force participation rates, 16 Western countries, 1992-2006, heterogeneous
reform effects 146
v
5.20 OLS regression estimates of the association between employment protection
legislation and relative youth unemployment rates, different gender and age-
groups 150
5.21 Regression estimates of the association between employment protection,
relative youth (ages 15-29) unemployment rates, absolute youth unemployment
rates and adult men's (ages 45-54) unemployment rate, 21 OECD countries,
1985-2007 151
5.22 Discrepancies between previous and most recent OECD data releases on youth
unemployment and dismissal regulations on regular contracts for the period
1995-1999 152
6.1 OLS regression estimates of the association between employment protection
and temporary employment, young people aged 15-24, 20 OECD countries,
1985-2007 158
6.2 OLS regression estimates of the association between employment protection
and temporary employment, young people aged 15-29, 15 Western European
countries, 1992-2006 158
6.3 OLS regression estimates of the association between employment protection
and temporary employment, young people aged 15-29, 15 Western European
countries, 1996-2006 160
6.4 OLS fixed effects regression estimates of the association between employment
protection and temporary employment, EULFS data and OECD data 163
6.5 OLS regression estimates of the association between employment protection
and temporary employment, young people aged 15-29, 15 Western European
countries, 1996-2006 165
6.6 DiD estimates of the effect of reforms of employment protection on temporary
employment among young people, 15 Western countries, 1992-2006 168
6.7 DiD estimates of the effect of reforms of job security provisions on regular
contracts on temporary employment among young people, 15 Western
countries, 1992-2006, heterogeneous reform effects 170
6.8 DiD estimates of the effect of reforms of regulations on the usage of temporary
contracts on temporary employment among young people, 15 Western
countries, 1992-2006, heterogeneous reform effects 171
6.9 DiD estimates of the effect of reforms of regulations on the usage of temporary
contracts on temporary employment among young people, 15 Western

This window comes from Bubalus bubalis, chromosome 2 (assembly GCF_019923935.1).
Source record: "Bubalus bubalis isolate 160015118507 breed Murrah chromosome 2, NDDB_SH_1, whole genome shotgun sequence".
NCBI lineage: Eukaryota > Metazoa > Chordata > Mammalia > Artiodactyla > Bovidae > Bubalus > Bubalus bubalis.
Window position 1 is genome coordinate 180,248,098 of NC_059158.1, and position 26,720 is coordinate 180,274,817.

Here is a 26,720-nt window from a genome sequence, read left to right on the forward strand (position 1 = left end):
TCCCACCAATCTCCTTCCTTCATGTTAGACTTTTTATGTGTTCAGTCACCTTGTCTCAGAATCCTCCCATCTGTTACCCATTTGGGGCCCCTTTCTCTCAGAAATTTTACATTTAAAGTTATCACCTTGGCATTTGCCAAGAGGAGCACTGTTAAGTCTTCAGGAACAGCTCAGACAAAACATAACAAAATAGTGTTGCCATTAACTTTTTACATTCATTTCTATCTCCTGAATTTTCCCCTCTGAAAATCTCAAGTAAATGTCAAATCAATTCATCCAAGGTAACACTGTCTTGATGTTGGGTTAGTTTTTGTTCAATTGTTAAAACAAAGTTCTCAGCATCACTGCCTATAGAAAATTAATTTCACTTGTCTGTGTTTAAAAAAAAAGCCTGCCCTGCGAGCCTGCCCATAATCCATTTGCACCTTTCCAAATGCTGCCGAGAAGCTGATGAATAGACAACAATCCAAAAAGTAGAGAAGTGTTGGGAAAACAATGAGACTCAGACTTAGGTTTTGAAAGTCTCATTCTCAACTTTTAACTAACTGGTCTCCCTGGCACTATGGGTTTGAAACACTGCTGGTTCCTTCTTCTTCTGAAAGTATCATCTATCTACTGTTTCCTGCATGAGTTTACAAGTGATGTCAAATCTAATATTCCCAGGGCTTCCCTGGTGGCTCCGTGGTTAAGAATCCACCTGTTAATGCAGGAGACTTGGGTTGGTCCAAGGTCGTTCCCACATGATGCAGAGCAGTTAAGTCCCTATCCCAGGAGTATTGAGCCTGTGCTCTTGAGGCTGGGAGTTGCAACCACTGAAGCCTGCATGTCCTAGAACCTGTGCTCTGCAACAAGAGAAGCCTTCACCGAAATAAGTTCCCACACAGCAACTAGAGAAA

countries, 1992-2006, consequences of "partial deregulation” 172
6.10 OLS regression estimates of the association between employment protection
and temporary employment, young people aged 15-29, 15 Western European
countries, 1992-2006 174
vi

List of Figures
2.1 Unemployment 1970-2008, by age and gender 20
2.2 Long-term unemployment 1985-2008, by age and gender 23
2.3 Temporary employment, by age and gender 25
2.4 Unemployment and temporary employment, young people aged 15-29 29
2.5 Job insecurity, young people aged 15-29 and adult men aged 45-54 30
2.6 Precarity, job security and labor force participation rates, young people aged
15-29 31
2.7 Relative precarity, relative job security and relative labor force participation
rates, young people aged 15-29 32
2.8 Absolute and relative trends in precarity, job security and labor force
participation rates, young people aged 15-29 33
2.9 Unemployment January 1992 to May 2010, by age 35
2.10 Unemployment January 1992 to March 2010, Western countries, by age 36
3.1 Employment protection regimes in Western countries, 1992-2006 49
3.2 Median tenure and long-term unemployment on the youth labor market 56
3.3 Age-unemployment profiles, United Kingdom and Portugal, 1986-2006 57
3.4 Age-temporary-employment profiles, United Kingdom and Portugal, 2003-
2006 67
4.1 Causal Diagram 88
vii
4.2 The effect of using different conditioning strategies, youth unemployment 103
5.1 Employment protection and relative youth (ages 15-29) unemployment rates,
21 OECD countries, 1985-2007 116
5.2 Employment protection and relative youth (ages 15-29) unemployment rates,
21 OECD countries, 1985-2007, country-demeaned data 128
6.1 Employment protection and temporary employment among 15-29 year old men
and women 157
6.2 Employment protection and temporary employment among 15-29 year old men
and women, country-demeaned data 162
6.3 The effect of using different conditioning strategies, youth temporary
employment 167